In this striking work, a rubbing of an ancient bronze hu container, complete with its inscription, is combined with painted flowers arranged so as to create the illusion that the blossoms are actually situated in the container. Additional flowers and the scissor used to trim them appear below. This combination of rubbing with painting became quite popular during the course of the 19th century when there was great interest in ancient forms of calligraphy as they appear on early bronzes and inscriptions engraved in stone. The collector’s seal found here is that of a major seal-carving association founded in Hangzhou during the 18th century.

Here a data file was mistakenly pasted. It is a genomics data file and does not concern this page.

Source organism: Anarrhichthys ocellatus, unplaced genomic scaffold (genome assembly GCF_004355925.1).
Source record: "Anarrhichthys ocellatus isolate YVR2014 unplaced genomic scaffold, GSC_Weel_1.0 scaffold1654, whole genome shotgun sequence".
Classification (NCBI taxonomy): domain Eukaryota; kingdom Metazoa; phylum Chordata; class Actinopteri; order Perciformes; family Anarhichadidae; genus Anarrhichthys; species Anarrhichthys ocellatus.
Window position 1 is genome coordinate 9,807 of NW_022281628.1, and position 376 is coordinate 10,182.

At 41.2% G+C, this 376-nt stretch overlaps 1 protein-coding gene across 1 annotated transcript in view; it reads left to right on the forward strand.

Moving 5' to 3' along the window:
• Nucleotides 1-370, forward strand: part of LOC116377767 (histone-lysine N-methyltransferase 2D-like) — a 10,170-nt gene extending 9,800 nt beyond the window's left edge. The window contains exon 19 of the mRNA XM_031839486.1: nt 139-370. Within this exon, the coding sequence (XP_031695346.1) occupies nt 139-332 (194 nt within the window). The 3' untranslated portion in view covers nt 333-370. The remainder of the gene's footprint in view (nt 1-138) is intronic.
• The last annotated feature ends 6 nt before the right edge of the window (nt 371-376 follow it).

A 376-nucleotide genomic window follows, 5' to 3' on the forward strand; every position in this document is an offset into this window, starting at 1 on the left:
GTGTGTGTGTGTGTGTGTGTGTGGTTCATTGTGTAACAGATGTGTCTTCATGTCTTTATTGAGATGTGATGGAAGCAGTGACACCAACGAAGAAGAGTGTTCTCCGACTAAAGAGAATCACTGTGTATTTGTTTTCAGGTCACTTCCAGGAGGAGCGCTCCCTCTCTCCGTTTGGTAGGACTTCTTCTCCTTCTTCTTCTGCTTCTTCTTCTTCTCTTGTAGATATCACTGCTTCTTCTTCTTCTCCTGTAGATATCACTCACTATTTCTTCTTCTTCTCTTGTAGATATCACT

The artist, Zhao Ruhu (d. 1917), whose name means “the Zhao who is like a tiger,” was born in Shanghai and became a pupil of the major artist Zhu Cheng (1826-1899). He is recorded as excelling in painting birds and flowers, and the present work supports that judgment while adding an element of whimsy to his repertoire.